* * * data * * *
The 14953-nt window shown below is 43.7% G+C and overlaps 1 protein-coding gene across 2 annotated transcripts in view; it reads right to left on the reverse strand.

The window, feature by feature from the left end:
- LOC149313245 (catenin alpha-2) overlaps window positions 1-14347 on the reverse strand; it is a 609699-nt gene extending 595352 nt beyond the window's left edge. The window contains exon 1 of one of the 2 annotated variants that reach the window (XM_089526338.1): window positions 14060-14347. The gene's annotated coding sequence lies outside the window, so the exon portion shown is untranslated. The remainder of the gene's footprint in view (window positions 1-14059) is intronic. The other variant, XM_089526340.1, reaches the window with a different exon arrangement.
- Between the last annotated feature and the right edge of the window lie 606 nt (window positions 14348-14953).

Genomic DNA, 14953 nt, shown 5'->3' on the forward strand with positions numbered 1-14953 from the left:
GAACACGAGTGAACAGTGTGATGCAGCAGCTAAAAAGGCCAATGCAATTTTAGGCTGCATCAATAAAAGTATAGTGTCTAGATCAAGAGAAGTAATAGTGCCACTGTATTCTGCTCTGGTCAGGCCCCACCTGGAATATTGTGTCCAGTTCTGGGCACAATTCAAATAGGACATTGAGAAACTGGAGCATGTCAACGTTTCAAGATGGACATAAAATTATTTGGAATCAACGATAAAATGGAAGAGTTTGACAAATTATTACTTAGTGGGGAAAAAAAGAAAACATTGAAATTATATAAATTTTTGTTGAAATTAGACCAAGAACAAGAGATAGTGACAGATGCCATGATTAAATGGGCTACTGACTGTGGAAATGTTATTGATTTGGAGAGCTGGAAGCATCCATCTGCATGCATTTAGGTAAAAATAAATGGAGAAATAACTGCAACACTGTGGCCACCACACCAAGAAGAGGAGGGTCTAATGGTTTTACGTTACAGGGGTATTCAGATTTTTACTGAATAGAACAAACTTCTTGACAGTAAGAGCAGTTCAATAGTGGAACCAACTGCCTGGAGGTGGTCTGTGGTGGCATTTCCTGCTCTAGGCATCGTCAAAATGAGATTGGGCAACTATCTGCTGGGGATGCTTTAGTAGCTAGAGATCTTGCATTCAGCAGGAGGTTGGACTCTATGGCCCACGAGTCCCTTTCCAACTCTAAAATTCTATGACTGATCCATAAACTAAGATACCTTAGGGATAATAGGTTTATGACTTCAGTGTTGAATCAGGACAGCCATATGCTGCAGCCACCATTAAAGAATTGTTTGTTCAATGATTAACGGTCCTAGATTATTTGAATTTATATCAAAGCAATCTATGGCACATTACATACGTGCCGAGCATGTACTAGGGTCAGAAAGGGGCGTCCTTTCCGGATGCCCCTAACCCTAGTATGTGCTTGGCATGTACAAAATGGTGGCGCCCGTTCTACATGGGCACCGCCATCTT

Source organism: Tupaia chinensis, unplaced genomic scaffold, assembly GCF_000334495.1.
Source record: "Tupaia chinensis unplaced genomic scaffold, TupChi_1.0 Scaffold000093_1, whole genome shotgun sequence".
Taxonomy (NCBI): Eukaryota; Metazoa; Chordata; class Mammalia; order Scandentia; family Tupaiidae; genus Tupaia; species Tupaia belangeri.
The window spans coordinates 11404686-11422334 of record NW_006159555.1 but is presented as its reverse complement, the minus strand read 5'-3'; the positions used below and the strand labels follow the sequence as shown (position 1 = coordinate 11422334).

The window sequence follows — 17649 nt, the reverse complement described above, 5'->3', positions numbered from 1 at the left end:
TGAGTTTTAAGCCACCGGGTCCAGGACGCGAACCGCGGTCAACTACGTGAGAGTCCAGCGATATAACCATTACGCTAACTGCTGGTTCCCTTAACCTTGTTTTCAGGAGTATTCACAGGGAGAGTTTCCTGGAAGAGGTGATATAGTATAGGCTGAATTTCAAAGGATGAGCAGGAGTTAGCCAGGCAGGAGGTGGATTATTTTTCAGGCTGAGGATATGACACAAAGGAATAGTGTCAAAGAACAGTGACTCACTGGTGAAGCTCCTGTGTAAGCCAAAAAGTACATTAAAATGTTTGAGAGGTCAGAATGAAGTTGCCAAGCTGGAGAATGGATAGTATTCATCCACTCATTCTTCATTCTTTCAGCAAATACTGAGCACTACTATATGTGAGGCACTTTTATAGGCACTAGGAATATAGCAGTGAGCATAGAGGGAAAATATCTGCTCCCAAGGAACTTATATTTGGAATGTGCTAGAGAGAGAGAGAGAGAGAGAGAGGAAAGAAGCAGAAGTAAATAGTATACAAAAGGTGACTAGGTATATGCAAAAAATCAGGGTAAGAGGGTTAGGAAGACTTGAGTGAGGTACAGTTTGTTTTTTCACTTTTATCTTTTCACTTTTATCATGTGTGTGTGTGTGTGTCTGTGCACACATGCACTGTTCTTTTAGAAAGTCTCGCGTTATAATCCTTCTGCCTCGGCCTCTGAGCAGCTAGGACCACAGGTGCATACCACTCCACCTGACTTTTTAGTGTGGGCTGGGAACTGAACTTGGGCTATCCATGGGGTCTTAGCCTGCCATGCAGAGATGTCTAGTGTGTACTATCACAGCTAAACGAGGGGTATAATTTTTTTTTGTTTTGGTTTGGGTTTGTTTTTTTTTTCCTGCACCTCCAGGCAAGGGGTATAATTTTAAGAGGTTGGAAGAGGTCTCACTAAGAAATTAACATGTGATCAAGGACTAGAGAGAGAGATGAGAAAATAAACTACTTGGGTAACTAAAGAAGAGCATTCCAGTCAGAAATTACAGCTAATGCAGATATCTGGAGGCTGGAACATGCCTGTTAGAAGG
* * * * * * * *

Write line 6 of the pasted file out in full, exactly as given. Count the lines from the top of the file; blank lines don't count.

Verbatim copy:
GAACACGAGTGAACAGTGTGATGCAGCAGCTAAAAAGGCCAATGCAATTTTAGGCTGCATCAATAAAAGTATAGTGTCTAGATCAAGAGAAGTAATAGTGCCACTGTATTCTGCTCTGGTCAGGCCCCACCTGGAATATTGTGTCCAGTTCTGGGCACAATTCAAATAGGACATTGAGAAACTGGAGCATGTCAACGTTTCAAGATGGACATAAAATTATTTGGAATCAACGATAAAATGGAAGAGTTTGACAAATTATTACTTAGTGGGGAAAAAAAGAAAACATTGAAATTATATAAATTTTTGTTGAAATTAGACCAAGAACAAGAGATAGTGACAGATGCCATGATTAAATGGGCTACTGACTGTGGAAATGTTATTGATTTGGAGAGCTGGAAGCATCCATCTGCATGCATTTAGGTAAAAATAAATGGAGAAATAACTGCAACACTGTGGCCACCACACCAAGAAGAGGAGGGTCTAATGGTTTTACGTTACAGGGGTATTCAGATTTTTACTGAATAGAACAAACTTCTTGACAGTAAGAGCAGTTCAATAGTGGAACCAACTGCCTGGAGGTGGTCTGTGGTGGCATTTCCTGCTCTAGGCATCGTCAAAATGAGATTGGGCAACTATCTGCTGGGGATGCTTTAGTAGCTAGAGATCTTGCATTCAGCAGGAGGTTGGACTCTATGGCCCACGAGTCCCTTTCCAACTCTAAAATTCTATGACTGATCCATAAACTAAGATACCTTAGGGATAATAGGTTTATGACTTCAGTGTTGAATCAGGACAGCCATATGCTGCAGCCACCATTAAAGAATTGTTTGTTCAATGATTAACGGTCCTAGATTATTTGAATTTATATCAAAGCAATCTATGGCACATTACATACGTGCCGAGCATGTACTAGGGTCAGAAAGGGGCGTCCTTTCCGGATGCCCCTAACCCTAGTATGTGCTTGGCATGTACAAAATGGTGGCGCCCGTTCTACATGGGCACCGCCATCTT